Black, et al. suggest in their 2004 Phi Delta Kappan article, Working Inside the Black Box: Assessment for Learning in the Classroom that "feedback should cause thinking to take place." In addition, feedback needs to be clearly communicated. It's not enough to jot a question mark in the margins by something the student has written...or a smiley face beside something done well. Research by Robert Marzano and others supports that feedback need not be rich in quantity, but quality. In particular, a teacher should aim to do the following:
- Feedback from classroom assessments should give students a clear picture of their progress on learning goals.
- Comments should identify what has been done well and what still needs improvement as well as provide guidance on how to make that improvement. Phrase the guidance in the form of questions about the work.
- Opportunities for students to respond to comments should be planned as part of the overall learning process.
One thing which isn't in the research, but is an idea I like, is to make remarks on sticky notes and attach them to student work. The point here is to show respect for the students' efforts by not scribbling all over their items. I know that there will be times that this can't be avoided. Sometimes you need to circle or mark a specific word or phrase in order to call attention to it.
I did this with my students this week. They all had one assignment---just a simple formative assessment that was handed in---that I looked at and commented upon. For every student, I wrote one positive thing that I saw in their work and provided the example. Instead of "Good job!," which I might have written in the past, I wrote things like "This is good work because you provide examples to illustrate your answers (e.g. #7: bold red and blue subheadings)." Then, for any student who struggled with the assignment, I made a suggestion for improvement. Formative assessments do not count in the students' final grades. When I returned the papers and we talked about the comments, we also talked about the idea of how to use the feedback in order to earn a score of 3 or 4 (at or above standard) on the upcoming summative assessment. In other words, there are no secrets as to what kinds of answers I am looking for and what each student can do to create those.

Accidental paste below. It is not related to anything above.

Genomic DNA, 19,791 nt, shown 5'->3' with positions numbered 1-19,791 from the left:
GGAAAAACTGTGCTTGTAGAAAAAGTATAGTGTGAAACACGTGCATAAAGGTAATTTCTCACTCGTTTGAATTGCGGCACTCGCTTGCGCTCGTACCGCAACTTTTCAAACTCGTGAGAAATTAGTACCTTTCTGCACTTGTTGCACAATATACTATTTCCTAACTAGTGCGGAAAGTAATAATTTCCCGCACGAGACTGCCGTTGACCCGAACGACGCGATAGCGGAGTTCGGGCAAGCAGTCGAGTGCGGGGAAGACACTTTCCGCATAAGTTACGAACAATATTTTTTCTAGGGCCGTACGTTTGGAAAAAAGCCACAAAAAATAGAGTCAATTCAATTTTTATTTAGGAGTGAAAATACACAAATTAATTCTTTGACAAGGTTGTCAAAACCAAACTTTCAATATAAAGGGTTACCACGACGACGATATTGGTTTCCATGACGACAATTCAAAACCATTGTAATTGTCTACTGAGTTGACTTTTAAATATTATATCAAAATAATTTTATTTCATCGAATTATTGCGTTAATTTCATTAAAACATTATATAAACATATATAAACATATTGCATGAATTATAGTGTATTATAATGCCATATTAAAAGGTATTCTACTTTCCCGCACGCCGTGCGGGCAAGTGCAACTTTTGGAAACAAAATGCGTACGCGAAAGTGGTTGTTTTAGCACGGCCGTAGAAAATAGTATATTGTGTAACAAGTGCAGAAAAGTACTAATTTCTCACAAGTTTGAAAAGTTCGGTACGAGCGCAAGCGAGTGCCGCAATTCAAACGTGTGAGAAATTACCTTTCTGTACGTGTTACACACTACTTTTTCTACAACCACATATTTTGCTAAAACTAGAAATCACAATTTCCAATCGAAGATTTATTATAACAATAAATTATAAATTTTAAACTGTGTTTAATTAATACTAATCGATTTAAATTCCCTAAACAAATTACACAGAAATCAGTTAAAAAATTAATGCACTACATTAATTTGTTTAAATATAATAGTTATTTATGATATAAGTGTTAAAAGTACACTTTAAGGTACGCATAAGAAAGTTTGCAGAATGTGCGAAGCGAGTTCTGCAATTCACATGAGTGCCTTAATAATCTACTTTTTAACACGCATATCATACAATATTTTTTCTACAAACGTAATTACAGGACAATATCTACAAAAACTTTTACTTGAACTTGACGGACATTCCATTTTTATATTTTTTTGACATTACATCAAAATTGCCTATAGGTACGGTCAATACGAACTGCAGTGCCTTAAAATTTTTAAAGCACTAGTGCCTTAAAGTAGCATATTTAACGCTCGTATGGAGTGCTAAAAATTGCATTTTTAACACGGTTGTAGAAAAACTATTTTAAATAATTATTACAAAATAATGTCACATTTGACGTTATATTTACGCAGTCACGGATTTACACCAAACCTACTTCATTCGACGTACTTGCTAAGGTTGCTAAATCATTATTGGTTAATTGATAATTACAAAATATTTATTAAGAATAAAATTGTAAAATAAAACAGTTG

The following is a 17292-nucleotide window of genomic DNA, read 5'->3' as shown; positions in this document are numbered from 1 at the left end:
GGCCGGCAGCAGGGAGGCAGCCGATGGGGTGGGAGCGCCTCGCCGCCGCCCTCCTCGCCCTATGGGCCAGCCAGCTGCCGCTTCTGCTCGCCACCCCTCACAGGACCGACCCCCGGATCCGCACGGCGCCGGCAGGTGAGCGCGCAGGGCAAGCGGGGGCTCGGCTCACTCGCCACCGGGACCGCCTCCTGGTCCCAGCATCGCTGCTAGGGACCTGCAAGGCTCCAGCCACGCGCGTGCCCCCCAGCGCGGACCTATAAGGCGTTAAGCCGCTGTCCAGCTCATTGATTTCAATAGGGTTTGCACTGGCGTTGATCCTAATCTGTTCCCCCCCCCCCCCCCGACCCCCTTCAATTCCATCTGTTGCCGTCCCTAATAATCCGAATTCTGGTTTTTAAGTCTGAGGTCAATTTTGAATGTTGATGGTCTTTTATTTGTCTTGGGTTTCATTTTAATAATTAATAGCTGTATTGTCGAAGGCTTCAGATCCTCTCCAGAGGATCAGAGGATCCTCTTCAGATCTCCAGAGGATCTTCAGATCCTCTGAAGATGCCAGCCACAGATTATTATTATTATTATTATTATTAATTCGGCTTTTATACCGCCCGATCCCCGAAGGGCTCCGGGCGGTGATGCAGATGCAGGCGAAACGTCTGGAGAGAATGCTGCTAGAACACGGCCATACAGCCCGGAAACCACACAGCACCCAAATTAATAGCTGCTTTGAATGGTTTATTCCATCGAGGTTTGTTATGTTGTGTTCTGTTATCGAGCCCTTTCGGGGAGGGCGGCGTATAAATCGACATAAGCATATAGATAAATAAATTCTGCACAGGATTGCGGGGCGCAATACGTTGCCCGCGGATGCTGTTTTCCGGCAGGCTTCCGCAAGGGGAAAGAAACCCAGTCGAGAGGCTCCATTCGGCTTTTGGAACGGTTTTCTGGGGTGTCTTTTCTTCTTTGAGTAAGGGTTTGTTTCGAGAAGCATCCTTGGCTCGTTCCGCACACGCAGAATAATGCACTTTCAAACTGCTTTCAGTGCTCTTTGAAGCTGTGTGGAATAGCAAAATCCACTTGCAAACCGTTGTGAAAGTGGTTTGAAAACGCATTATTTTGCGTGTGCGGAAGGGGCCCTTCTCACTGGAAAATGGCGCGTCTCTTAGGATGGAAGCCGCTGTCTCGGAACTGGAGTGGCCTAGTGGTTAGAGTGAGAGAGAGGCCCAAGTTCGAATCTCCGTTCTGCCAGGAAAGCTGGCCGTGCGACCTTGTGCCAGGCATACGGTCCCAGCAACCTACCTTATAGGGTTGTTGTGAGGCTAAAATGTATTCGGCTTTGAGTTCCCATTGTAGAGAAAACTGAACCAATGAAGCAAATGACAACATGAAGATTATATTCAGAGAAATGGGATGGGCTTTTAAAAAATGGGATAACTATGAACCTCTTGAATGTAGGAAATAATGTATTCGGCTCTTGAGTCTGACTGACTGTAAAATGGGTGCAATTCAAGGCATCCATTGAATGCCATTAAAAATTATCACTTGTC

Will I do this for every piece of student work? It's not likely. I may spot check certain items, rotate my focus on students throughout a unit, and provide oral feedback as much as possible. Why bother at all? Educational research is showing that good feedback is more effective at raising student achievement than grades. This makes sense to me. A simple score on a piece of paper, along with X's marking missed items, does not do much to communicate to the student. If we want to support students in their efforts to improve, then we have to explain to them how to do that. They aren't mind-readers any more than we are. I am also hopeful that engaging in this kind of dialogue will make students value their assignments more---and that fewer things will be returned and immediately be used to practice making shots into the wastebasket.
As with my other changes I'm implementing with my grading this year, I'll try to post some updates now and then about how this is working in the classroom and what I'm learning along the way. If you have any feedback to share, I'm always grateful. :)